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Kyle Rittenhouse due in Lake County court Friday for hearing on potential return to Kenosha to face charges stemming from protest shootings

Kyle Rittenhouse is scheduled to be in Lake County court Friday morning for a hearing over whether he will be sent to Wisconsin to face charges stemming from the fatal shooting of two men and the wounding of a third during protests in Kenosha in August.

Lawyers for the Antioch 17-year-old have indicated they plan to call the teen’s mother to the stand as they fight prosecutors' efforts to extradite him to Kenosha County, where he is charged with murder and several other counts. His lawyers have argued in part that he’d be in danger if he were moved from the juvenile detention center in Lake County to an adult jail over the border.

In this screen grab from livestream video, Kyle Rittenhouse appears via video during a hearing at Lake County court in Waukegan on Oct. 9, 2020.

In this screen grab from livestream video, Kyle Rittenhouse appears via video during a hearing at Lake County court in Waukegan on Oct. 9, 2020. (Nineteenth Judicial Circuit Cour / AP)

Judge Paul Novak is expected to hear arguments at 9 a.m. Friday, though he has not said when he plans to rule. Unlike prior hearings in Rittenhouse’s extradition case that were conducted online, the judge plans to hold this one in person.

Video from the scene of the protests showed Rittenhouse apparently trying to surrender to police in Kenosha after the shootings but they didn’t arrest him. He was arrested the next day in Lake County and has been held without bail in the juvenile facility for two months.

Extradition proceedings typically are technical matters that don’t focus on the substance of the alleged crimes, but Rittenhouse’s lawyers have tried to block his transfer by arguing he fired in self-defense and is the target of a political prosecution. A list of potential witnesses at Friday’s hearing submitted by his lawyers indicates that they plan to continue arguing those points. The list includes former detectives expected to testify about the “apparent lack of investigation” into the shootings, as well a “self-defense expert who will testify about the lack of probable cause to support a criminal prosecution.”

The teen’s lawyers indicated they might call his mother, Wendy Rittenhouse, to testify “regarding the circumstances of his arrest.”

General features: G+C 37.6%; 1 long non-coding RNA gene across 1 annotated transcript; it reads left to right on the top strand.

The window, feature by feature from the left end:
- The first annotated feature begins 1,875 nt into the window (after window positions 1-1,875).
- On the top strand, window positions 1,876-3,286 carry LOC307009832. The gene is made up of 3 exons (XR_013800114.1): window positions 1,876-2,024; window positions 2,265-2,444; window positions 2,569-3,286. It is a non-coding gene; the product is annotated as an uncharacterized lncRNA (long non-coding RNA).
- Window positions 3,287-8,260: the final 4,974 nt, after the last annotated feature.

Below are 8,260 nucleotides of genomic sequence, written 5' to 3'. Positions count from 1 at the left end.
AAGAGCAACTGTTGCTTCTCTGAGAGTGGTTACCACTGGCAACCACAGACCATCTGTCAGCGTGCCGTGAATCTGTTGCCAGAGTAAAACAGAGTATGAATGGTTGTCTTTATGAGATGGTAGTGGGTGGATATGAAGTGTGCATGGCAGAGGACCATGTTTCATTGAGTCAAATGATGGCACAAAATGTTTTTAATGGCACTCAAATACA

Rittenhouse’s attorneys argued in a petition filed earlier this month that extradition would violate his Fourth Amendment right against unreasonable search or seizure, contending that the video shows “without a shadow of a doubt” he shot in self-defense. The filing also argued that sending Rittenhouse to Wisconsin would violate his 14th Amendment due process rights because he would face a “legion of hazards” if put in adult jail. The petition also contended there are technical problems with the arrest and charging documents.

Lake County prosecutors rejected the constitutional arguments, writing that they should be raised in Wisconsin, not Illinois. Prosecutors wrote that Rittenhouse’s attorneys had used their filing to “insert irrelevant and inflammatory ‘facts’ which are solely meant to sway sympathy and public opinion through the media in favor of the defendant and that have no place in an extradition hearing.” The filing contended that the paperwork meets the requirements to extradite Rittenhouse.

Lawyers experienced in extradition cases have told the Tribune that Rittenhouse faces an uphill climb against extradition and even the judge finding problems with the paperwork wouldn’t likely end the prosecution, as authorities could correct the documents.

As they have battled Rittenhouse’s potential return to Wisconsin, his lawyers have promoted fundraising efforts for his legal defense. Conservatives and gun rights activists took up his cause almost immediately after the shootings, which happened as Rittenhouse and other heavily armed people inserted themselves into the protests that raged for several nights in Kenosha.

Kenosha County prosecutors have alleged that video from the night of the shootings showed the teen running across a parking lot, trailed by Joseph Rosenbaum, 36, of Kenosha. A witness told police that Rosenbaum, who appeared on video to be unarmed, had tried to grab the gun before he was fatally shot, prosecutors wrote.

The teen’s lawyers alleged in their petition fighting the extradition process that Rosenbaum threatened Rittenhouse, chased him and lunged for his gun. The teen fired “under grave risk of immediate harm,” the petition stated.

Rittenhouse ran before someone knocked off his hat, and he tripped and fell, prosecutors wrote. Then, Anthony Huber, 26, of Silver Lake, Wisconsin, approached with a skateboard and tried to grab the gun as the skateboard “(made) contact” with Rittenhouse’s shoulder, prosecutors wrote. The gunman then fired a shot that killed Huber, prosecutors alleged.

Rittenhouse’s lawyers argued in their filing that the skateboard hit the teen’s head and he shot Huber as they wrestled over the rifle.

Prosecutors wrote that Rittenhouse then shot Gaige Grosskreutz, of West Allis, Wisconsin. Grosskreutz appeared to be holding a handgun when he was wounded in the arm, prosecutors wrote.

The teen’s lawyers contended in their filing that Grosskreutz “lowered his handgun in Rittenhouse’s direction.”

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